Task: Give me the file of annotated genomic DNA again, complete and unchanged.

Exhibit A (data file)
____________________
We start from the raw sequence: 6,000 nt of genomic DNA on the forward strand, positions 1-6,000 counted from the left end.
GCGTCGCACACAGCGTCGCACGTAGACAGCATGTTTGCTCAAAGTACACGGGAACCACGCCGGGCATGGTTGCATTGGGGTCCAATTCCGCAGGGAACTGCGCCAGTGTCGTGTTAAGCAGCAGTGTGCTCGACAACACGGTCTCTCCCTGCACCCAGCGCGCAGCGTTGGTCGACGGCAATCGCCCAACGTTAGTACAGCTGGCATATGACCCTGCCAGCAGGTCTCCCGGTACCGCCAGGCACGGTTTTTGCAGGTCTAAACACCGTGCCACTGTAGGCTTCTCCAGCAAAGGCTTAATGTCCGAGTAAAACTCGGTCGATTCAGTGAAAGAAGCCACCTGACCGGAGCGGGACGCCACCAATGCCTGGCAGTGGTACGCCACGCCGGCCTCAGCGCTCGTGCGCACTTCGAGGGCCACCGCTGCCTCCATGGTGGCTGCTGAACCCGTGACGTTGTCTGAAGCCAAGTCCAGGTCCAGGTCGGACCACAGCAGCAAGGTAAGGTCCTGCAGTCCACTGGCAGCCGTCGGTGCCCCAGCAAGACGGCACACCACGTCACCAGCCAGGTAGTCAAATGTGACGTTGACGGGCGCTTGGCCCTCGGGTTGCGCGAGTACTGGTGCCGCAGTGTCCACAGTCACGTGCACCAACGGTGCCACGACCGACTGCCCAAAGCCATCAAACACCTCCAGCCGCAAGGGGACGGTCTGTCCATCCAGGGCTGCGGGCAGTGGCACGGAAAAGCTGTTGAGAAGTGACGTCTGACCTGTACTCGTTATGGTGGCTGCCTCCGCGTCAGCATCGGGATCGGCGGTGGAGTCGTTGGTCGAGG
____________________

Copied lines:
We start from the raw sequence: 6,000 nt of genomic DNA on the forward strand, positions 1-6,000 counted from the left end.
GCGTCGCACACAGCGTCGCACGTAGACAGCATGTTTGCTCAAAGTACACGGGAACCACGCCGGGCATGGTTGCATTGGGGTCCAATTCCGCAGGGAACTGCGCCAGTGTCGTGTTAAGCAGCAGTGTGCTCGACAACACGGTCTCTCCCTGCACCCAGCGCGCAGCGTTGGTCGACGGCAATCGCCCAACGTTAGTACAGCTGGCATATGACCCTGCCAGCAGGTCTCCCGGTACCGCCAGGCACGGTTTTTGCAGGTCTAAACACCGTGCCACTGTAGGCTTCTCCAGCAAAGGCTTAATGTCCGAGTAAAACTCGGTCGATTCAGTGAAAGAAGCCACCTGACCGGAGCGGGACGCCACCAATGCCTGGCAGTGGTACGCCACGCCGGCCTCAGCGCTCGTGCGCACTTCGAGGGCCACCGCTGCCTCCATGGTGGCTGCTGAACCCGTGACGTTGTCTGAAGCCAAGTCCAGGTCCAGGTCGGACCACAGCAGCAAGGTAAGGTCCTGCAGTCCACTGGCAGCCGTCGGTGCCCCAGCAAGACGGCACACCACGTCACCAGCCAGGTAGTCAAATGTGACGTTGACGGGCGCTTGGCCCTCGGGTTGCGCGAGTACTGGTGCCGCAGTGTCCACAGTCACGTGCACCAACGGTGCCACGACCGACTGCCCAAAGCCATCAAACACCTCCAGCCGCAAGGGGACGGTCTGTCCATCCAGGGCTGCGGGCAGTGGCACGGAAAAGCTGTTGAGAAGTGACGTCTGACCTGTACTCGTTATGGTGGCTGCCTCCGCGTCAGCATCGGGATCGGCGGTGGAGTCGTTGGTCGAGG